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How to Find and Permanently Change Hostname in Ubuntu Terminal

You do not need to do much to permanently change hostname in Ubuntu. To find out what your hostname is with the Ubuntu terminal. In Desktop environments you need to go to the Applications menu and click on Accessories / Terminal.

When the terminal window opens you will be able to visually spot the hostname in two places. The first will be on the Title bar of the window while the other will be directly before the command-line prompt. In both cases, your hostname displays after your username in the format [email protected].

If you want to unnecessarily drill down further, Ubuntu like any other Linux distro provides a command to print out the hostname. Simply type:

$ hostname

You can also display the current hostname with additional information by simply entering the following command:

$ hostnamectl

You can change the hostname using hostnamectl by running the following command:

$ sudo hostnamectl set-hostname NewHostname

How to Permanently Change Hostname and Hosts Files

If you are using Ubuntu Desktop and its derivatives you can simply go to Settings (the gear icon) or About this Computer. If you had to open Settings, scroll down to where it says Details and click on that.

Doing this should launch the About screen. Go to the editable text box labeled Device name. Type in the new hostname you would like into that field and press Enter to change it.

Edit Hostname Using the Command-line

With the Terminal window open, type in the following command and enter:

$ sudo hostname new-name

This command will change the hostname temporarily or until your restart your computer.

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To make the change permanent you will need to edit the hostname file. Open the hostname file using this command:

$ sudo nano /etc/hostname

The file should contain nothing other than the hostname in the first line.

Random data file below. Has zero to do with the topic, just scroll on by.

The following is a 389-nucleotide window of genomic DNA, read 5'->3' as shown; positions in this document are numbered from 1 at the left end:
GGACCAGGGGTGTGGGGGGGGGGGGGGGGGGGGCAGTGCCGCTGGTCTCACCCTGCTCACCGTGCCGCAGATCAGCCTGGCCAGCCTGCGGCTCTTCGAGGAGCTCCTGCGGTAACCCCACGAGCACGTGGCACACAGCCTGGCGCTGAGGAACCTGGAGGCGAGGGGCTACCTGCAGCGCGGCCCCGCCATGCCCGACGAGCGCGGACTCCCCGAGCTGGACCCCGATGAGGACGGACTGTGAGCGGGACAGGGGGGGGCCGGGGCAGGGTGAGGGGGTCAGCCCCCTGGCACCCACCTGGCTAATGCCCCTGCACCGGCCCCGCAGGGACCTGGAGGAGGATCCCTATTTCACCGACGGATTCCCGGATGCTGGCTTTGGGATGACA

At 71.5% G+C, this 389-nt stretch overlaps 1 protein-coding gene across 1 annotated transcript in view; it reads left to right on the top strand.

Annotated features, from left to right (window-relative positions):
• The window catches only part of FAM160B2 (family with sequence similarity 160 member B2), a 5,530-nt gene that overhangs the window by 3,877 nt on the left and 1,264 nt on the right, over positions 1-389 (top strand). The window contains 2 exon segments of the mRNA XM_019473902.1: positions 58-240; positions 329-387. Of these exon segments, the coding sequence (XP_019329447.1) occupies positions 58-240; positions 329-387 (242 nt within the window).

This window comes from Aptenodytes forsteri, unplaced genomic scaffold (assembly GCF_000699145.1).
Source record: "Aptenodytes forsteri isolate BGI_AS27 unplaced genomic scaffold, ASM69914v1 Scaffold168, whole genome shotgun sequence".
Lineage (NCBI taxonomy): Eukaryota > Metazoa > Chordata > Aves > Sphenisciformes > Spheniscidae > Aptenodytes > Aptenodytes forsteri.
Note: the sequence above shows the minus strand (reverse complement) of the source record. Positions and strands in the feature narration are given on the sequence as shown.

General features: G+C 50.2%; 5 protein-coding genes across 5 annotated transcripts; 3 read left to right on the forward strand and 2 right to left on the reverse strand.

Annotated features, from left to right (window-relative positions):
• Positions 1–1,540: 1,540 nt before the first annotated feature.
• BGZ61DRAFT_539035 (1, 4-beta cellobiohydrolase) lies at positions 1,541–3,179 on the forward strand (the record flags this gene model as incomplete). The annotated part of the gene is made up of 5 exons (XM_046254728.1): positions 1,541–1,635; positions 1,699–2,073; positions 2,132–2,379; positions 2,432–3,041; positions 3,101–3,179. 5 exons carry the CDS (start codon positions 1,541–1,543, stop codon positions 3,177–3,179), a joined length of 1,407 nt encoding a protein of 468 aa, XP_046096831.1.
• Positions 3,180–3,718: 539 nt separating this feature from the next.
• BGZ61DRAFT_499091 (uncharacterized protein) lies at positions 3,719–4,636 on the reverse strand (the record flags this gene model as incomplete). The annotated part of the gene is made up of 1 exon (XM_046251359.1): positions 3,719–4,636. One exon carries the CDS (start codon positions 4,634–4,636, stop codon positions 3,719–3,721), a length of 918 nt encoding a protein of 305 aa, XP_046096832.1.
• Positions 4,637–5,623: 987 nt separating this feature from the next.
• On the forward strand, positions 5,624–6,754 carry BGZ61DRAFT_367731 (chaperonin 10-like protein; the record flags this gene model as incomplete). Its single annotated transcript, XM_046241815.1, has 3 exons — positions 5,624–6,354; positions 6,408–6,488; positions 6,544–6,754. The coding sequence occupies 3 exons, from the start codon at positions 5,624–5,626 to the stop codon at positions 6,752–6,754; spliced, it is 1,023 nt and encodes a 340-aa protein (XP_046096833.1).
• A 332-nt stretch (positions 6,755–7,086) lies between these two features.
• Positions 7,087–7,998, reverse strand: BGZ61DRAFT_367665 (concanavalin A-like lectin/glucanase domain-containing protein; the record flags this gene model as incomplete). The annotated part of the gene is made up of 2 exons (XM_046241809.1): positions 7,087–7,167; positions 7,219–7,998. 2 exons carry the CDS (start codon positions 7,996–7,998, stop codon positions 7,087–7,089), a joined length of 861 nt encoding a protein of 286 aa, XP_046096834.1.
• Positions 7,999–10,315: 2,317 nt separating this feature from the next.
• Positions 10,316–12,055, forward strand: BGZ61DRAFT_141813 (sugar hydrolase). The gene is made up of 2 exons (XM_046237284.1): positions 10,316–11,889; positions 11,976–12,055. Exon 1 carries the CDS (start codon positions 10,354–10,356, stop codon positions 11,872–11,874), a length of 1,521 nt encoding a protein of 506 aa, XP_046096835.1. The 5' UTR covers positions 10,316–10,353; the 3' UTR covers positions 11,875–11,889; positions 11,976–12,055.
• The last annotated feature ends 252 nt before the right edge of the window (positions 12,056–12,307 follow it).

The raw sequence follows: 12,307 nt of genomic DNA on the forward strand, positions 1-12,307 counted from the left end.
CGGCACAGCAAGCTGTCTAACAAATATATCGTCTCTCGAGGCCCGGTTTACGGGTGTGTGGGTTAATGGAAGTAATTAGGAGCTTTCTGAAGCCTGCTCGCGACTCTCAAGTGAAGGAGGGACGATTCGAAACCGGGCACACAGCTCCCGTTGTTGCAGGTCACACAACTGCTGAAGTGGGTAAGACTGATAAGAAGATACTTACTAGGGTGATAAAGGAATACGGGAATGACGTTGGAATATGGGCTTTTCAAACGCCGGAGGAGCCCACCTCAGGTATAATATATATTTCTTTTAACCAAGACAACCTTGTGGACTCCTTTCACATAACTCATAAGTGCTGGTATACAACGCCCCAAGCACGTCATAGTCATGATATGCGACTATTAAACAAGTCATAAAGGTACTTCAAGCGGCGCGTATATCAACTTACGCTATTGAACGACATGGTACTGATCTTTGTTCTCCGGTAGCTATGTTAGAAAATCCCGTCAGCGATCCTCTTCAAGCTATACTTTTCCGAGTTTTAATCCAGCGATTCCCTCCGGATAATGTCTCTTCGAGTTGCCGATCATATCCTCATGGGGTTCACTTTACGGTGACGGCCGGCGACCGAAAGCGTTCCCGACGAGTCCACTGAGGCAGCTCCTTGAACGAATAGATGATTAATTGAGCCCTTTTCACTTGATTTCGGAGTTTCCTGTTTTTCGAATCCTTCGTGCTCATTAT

One more step. You also need to change the hostname in one other place, the hosts file. Run the following command to open the hosts file:

$ sudo nano /etc/hosts

With part of the output looking something like this after editing:

127.0.0.1 localhost
127.0.1.1 NewHostname

The /etc/hosts resolve an IP address into a hostname.

Go to the line with the old hostname and change it to the new one without altering any other part of the file then save and close the file. Once you change it in both of these locations, you can safely restart your computer and the new hostname will remain permanent.

If your changes revert to the old hostname it could be because of cloud-init.

About cloud-init

If you have the cloud-init package, a service used to initiate cloud services installed, you can also edit the /etc/cloud/cloud.cfg file. Your system may or may not have the /etc/cloud/cloud.cfg file. You can always confirm by entering:

$ cd /etc/cloud

and then type ls to display the files in that location. If the file is there enter the command to edit the file:

$ sudo nano /etc/cloud/cloud.cfg

Find and set the parameter “preserve_hostname” from “false” to “true” then save.

That’s it, you should now be able to permanently change hostname on your Ubuntu or any Linux system.

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